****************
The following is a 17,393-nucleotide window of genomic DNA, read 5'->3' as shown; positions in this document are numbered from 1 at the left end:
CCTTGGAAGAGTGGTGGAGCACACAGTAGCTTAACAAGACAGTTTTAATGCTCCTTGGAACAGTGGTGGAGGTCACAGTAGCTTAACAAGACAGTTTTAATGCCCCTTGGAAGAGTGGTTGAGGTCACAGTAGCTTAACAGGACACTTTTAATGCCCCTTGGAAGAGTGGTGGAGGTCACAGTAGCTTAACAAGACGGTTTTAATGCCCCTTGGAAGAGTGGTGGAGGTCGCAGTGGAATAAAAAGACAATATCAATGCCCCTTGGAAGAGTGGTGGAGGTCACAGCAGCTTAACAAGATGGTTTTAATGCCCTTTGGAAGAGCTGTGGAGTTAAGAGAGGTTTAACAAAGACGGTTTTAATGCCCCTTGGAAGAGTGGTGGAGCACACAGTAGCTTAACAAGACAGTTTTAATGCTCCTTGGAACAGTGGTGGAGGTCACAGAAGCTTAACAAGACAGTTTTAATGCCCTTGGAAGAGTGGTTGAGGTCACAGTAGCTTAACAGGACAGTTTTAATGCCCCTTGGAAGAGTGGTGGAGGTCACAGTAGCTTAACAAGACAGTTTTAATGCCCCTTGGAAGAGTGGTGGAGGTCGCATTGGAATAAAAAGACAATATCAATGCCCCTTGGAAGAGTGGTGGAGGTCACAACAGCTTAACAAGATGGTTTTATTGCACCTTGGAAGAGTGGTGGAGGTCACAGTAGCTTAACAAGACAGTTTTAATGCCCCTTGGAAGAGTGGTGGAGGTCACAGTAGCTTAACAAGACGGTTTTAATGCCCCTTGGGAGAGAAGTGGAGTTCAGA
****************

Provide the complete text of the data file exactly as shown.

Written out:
The following is a 17,393-nucleotide window of genomic DNA, read 5'->3' as shown; positions in this document are numbered from 1 at the left end:
CCTTGGAAGAGTGGTGGAGCACACAGTAGCTTAACAAGACAGTTTTAATGCTCCTTGGAACAGTGGTGGAGGTCACAGTAGCTTAACAAGACAGTTTTAATGCCCCTTGGAAGAGTGGTTGAGGTCACAGTAGCTTAACAGGACACTTTTAATGCCCCTTGGAAGAGTGGTGGAGGTCACAGTAGCTTAACAAGACGGTTTTAATGCCCCTTGGAAGAGTGGTGGAGGTCGCAGTGGAATAAAAAGACAATATCAATGCCCCTTGGAAGAGTGGTGGAGGTCACAGCAGCTTAACAAGATGGTTTTAATGCCCTTTGGAAGAGCTGTGGAGTTAAGAGAGGTTTAACAAAGACGGTTTTAATGCCCCTTGGAAGAGTGGTGGAGCACACAGTAGCTTAACAAGACAGTTTTAATGCTCCTTGGAACAGTGGTGGAGGTCACAGAAGCTTAACAAGACAGTTTTAATGCCCTTGGAAGAGTGGTTGAGGTCACAGTAGCTTAACAGGACAGTTTTAATGCCCCTTGGAAGAGTGGTGGAGGTCACAGTAGCTTAACAAGACAGTTTTAATGCCCCTTGGAAGAGTGGTGGAGGTCGCATTGGAATAAAAAGACAATATCAATGCCCCTTGGAAGAGTGGTGGAGGTCACAACAGCTTAACAAGATGGTTTTATTGCACCTTGGAAGAGTGGTGGAGGTCACAGTAGCTTAACAAGACAGTTTTAATGCCCCTTGGAAGAGTGGTGGAGGTCACAGTAGCTTAACAAGACGGTTTTAATGCCCCTTGGGAGAGAAGTGGAGTTCAGA